Wednesday, December 3, 2008

Long Island Business News:
Forecast of Legal Specialties

Recently, Michael H. Samuels penned an article in Long Island Business News in which he talked about his conversations with Long Island attorneys and business people who attempted to forecast which legal specialties will be busy during these lean financial times:

The economy and the new presidential administration will have the biggest effects on Long Island’s law practices in 2009.

Lawyers throughout the Island say that for the next year and for many to come, they will be reacting to the national recession and how it locally impacts Long Island’s businesses and homeowners.

That means company reorganizations, real estate workouts and upticks in fraud and white collar crime.

Among the practice areas expected to be busiest: bankruptcies and foreclosures.

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One particular area in which [Jeff] Wurst [head of the financial services practice group at Uniondale’s Ruskin Moscou Faltischek] said he expects to see more business is commercial foreclosures. When big-box retailers like Circuit City and Linens ‘N Things go out of business and close stores, the landlords of many Long Island strip malls can no longer collect those hefty rents. If those landlords default on their loans and banks foreclose on the properties, even more businesses could go out of business on Long Island, he said.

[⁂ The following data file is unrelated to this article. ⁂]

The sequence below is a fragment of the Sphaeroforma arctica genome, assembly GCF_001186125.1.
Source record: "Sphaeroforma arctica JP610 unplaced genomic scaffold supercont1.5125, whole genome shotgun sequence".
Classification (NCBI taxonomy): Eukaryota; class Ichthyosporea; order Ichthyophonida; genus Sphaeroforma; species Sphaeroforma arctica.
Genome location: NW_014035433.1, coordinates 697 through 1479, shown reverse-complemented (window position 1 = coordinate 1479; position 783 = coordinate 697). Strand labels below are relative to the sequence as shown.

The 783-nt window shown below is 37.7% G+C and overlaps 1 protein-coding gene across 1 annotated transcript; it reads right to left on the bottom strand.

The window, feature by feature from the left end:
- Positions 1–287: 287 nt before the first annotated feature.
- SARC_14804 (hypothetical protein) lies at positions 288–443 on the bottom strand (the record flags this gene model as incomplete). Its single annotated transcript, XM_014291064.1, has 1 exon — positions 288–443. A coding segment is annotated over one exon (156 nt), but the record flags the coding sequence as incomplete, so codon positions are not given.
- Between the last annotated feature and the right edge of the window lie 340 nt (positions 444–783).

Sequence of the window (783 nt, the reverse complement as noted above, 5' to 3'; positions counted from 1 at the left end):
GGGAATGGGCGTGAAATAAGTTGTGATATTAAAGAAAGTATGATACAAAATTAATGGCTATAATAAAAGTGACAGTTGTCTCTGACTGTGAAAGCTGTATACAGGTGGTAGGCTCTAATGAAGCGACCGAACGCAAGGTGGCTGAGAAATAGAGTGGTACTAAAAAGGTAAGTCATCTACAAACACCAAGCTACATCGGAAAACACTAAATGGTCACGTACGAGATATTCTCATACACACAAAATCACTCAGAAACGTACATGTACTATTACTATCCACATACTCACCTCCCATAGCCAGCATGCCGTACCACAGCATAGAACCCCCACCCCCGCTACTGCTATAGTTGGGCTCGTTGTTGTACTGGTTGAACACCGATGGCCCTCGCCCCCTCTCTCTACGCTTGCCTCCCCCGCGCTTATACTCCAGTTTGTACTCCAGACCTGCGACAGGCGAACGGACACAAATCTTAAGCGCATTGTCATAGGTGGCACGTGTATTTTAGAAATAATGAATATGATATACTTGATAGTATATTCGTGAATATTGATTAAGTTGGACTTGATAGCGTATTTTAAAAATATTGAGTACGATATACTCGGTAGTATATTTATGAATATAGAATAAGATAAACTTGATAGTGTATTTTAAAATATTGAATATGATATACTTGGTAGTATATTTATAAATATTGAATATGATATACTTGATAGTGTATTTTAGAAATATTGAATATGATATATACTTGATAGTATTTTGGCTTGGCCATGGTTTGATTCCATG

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[Jerry] Sloane [partner in charge of Berdon’s Jericho office. Berdon is an accounting firm that helps law firms deal with economic issues] said he expects to see an increase in white-collar crime because bad economic times are when company officers tend to misrepresent financial statements and companies take a harder look at their books to discover which employees have been stealing from them.

“The forensic stuff is going to be a very busy area,” he said. “Attorneys are going to get hired to do internal investigations, to interview management, staff, vendors.”

John Bauer, a shareholder in Littler Mendelson’s Melville office, said he also expects to assist more companies with layoffs in 2009. He said as the economy worsens, businesses are going to seek ways to cut costs, especially with personnel.

“The down economy leads to more work in the labor and employment area,” Bauer said.

For the rest of the article, go here.

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